This looks like an elementary, simple solution that is basically a norm in the capitalist world: if you increase the price of the product, fewer people will purchase it. But while the aggressive taxation concept is broadly accepted in Norway and most of Europe, it may be political suicide in other parts of the world - especially in the United States, where the federal gas tax has remained pretty much the same since 1993 despite visible impacts on the nation’s transportation infrastructure.
But there’s another essential reason for Norway’s success: charging stations. The country has 2.400 charging stations; the ratio works out to about 44 stations for every 100,000 residents in the country of 5.4 million.
The key of equity
Governments around the world can make or break the EV revolution and it’s not hard to see why. As we move forward, it is increasingly clear that the upfront purchase price of Evs risks locking out the very people – those on low incomes – who would benefit the most from the cheap running costs of Evs. This is especially the case in countries where governments’ failure on EV policies can easily lead to an underdeveloped EV market. Therefore, governments need to recognise this problem of EV equity and take steps to make Evs more accessible to more people.
Getting over the hurdle of the upfront cost is crucial, because once you get over that, the decision is obvious and easy – the running costs of Evs are significantly cheaper than petrol or diesel vehicles. That is why it would make sense to provide consumers with information about the total cost of ownership when they buy a car.
While it is still common for people to think of Evs as fancy, expensive vehicles out of reach for most people, that reality is quickly changing. If you have a government with good incentives, your future EV could in fact be second-hand; an electric vehicle is not exclusively equivalent to a Tesla. A valid example of EV accessibility comes from China, where you can buy an EV for as little as 3.544 €. “These ultracheap Evs are reaching a new customer in China, as they likely will in other markets as prices come down,” says BloombergNEF analyst Siyi Mi.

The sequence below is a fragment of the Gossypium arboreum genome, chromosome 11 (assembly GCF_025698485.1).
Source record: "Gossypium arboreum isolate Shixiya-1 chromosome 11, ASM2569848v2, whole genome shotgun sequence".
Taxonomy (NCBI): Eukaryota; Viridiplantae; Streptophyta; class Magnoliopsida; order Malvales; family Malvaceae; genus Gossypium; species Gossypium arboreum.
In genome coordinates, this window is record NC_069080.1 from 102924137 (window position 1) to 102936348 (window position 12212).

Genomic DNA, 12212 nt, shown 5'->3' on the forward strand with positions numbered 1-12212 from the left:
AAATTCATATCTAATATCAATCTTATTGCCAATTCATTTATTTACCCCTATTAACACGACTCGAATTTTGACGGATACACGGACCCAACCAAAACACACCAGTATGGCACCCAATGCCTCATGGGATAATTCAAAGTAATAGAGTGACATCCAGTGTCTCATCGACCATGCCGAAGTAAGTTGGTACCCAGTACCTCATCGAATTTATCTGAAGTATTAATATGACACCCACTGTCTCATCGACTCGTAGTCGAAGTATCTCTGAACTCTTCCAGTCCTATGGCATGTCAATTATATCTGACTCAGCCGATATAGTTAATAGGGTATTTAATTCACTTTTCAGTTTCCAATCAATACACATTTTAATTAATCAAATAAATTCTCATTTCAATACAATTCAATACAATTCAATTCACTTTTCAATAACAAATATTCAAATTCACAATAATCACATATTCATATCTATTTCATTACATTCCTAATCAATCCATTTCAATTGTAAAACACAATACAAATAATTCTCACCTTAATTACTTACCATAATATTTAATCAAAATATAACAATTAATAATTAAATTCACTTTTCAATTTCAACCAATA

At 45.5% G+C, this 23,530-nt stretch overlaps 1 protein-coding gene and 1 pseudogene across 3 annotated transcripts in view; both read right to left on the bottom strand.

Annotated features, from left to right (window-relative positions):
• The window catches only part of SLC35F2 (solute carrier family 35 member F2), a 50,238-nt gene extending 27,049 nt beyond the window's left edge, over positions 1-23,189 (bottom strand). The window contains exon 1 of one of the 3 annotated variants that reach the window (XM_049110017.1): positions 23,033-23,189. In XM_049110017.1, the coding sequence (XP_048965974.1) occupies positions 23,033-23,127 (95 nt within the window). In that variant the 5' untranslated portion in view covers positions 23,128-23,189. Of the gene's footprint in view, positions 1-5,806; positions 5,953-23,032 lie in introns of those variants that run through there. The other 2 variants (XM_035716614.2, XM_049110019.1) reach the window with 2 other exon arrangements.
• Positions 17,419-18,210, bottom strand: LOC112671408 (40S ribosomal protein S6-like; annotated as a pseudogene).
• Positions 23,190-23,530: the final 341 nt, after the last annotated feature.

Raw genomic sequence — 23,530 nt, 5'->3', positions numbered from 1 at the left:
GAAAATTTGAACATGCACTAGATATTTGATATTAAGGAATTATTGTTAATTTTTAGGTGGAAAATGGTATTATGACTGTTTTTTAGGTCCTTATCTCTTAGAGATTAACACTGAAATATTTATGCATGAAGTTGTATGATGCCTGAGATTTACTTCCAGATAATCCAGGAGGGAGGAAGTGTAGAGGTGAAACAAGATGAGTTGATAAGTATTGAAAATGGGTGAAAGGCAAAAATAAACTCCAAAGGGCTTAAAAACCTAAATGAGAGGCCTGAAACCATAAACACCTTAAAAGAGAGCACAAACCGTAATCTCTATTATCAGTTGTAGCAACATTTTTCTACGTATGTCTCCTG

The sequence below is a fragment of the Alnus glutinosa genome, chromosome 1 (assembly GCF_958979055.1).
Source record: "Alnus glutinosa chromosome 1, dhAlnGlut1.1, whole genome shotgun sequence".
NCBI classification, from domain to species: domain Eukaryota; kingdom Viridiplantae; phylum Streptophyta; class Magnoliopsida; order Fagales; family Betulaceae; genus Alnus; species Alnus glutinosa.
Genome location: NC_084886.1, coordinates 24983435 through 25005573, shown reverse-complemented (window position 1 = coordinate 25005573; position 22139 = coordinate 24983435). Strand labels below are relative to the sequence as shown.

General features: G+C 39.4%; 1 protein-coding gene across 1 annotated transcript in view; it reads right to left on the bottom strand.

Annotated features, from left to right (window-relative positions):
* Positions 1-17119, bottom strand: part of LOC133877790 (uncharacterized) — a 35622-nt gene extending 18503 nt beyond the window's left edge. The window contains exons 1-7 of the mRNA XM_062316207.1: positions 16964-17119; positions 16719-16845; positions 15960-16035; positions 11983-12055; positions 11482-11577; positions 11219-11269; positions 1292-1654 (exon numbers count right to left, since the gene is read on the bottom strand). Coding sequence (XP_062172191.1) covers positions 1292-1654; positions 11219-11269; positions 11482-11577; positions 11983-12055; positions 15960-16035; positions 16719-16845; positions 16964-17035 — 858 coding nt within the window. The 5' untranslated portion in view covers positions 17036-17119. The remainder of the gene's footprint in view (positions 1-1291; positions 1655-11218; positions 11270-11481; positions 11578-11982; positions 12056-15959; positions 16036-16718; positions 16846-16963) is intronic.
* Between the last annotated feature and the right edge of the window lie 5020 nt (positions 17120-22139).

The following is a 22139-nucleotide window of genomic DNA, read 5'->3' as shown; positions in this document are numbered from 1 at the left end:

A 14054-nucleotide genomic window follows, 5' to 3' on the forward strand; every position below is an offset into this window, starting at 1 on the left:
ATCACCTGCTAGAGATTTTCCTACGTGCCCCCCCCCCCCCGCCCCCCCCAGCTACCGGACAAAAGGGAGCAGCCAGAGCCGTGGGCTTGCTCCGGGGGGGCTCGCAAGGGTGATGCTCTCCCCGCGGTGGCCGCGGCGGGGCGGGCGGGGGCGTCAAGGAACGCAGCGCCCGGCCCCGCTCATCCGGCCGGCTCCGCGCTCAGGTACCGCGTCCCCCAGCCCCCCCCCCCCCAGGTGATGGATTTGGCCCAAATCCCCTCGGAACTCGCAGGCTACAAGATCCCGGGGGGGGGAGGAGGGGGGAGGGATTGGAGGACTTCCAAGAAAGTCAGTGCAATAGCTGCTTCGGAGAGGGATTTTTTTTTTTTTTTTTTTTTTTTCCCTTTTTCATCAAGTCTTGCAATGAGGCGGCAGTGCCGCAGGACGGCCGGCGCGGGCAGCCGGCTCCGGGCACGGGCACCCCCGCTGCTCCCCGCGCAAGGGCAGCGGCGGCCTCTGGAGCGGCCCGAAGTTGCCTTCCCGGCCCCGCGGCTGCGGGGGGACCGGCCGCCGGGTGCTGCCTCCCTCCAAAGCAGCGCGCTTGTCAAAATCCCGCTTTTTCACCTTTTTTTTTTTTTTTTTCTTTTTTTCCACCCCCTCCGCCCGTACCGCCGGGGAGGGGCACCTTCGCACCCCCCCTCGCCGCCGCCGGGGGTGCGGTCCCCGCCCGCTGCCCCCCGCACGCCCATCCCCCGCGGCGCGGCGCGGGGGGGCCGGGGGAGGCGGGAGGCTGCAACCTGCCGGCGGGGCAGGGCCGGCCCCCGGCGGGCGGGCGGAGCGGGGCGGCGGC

Where do we come in?
Company fleets and fleets with a usership model - that is gaining more and more popularity - seem to be the ones everyone is counting on in the present and near future to push the EV adoption forward. In a userhip model, 3rd party players are required to support and simplify operations such as charging or fleet rebalancing. Ubiq has been ready, active and proactive in that sense, with the technology and products that can smoothen EV provider’s operations and - therefore - drive the EV revolution forward.
Ubiq’s solutions such as Charging as a Service (ChaaS) enable usership driven EV fleets to:
Mindfully build the right level of the operational resource and knowhow, while being able to scale
Efficiently run the fleets with a competitive cost structure
Enable profitability and ensure sustainability
All our efforts as a company go towards having a positive impact on pushing the change for the better forward. And since the transition to zero-emissions vehicles is critical for addressing climate change, we know that we need to get it right.
On the other hand, by introducing EV policy incentives we can accelerate the progressive process where the more EVs are sold, the faster the price will drop and the more used vehicles will be available in later years. Needless to say, everyone around the world would benefit from this type of policy. That’s why it’s essential to adapt, overcome and work together as a unit to address the limits and overcome them one by one. As this happens, EVs will be an even clearer choice for the new buyer, and parity pricing between EVs and petrol and diesel cars should be only a few years away.
And so, cleaner air and quieter streets for all of us to enjoy is closer than you might realise.
Ubiq enables operators to effectively position fleets to serve strategic goals. For more information, contact firstname.lastname@example.org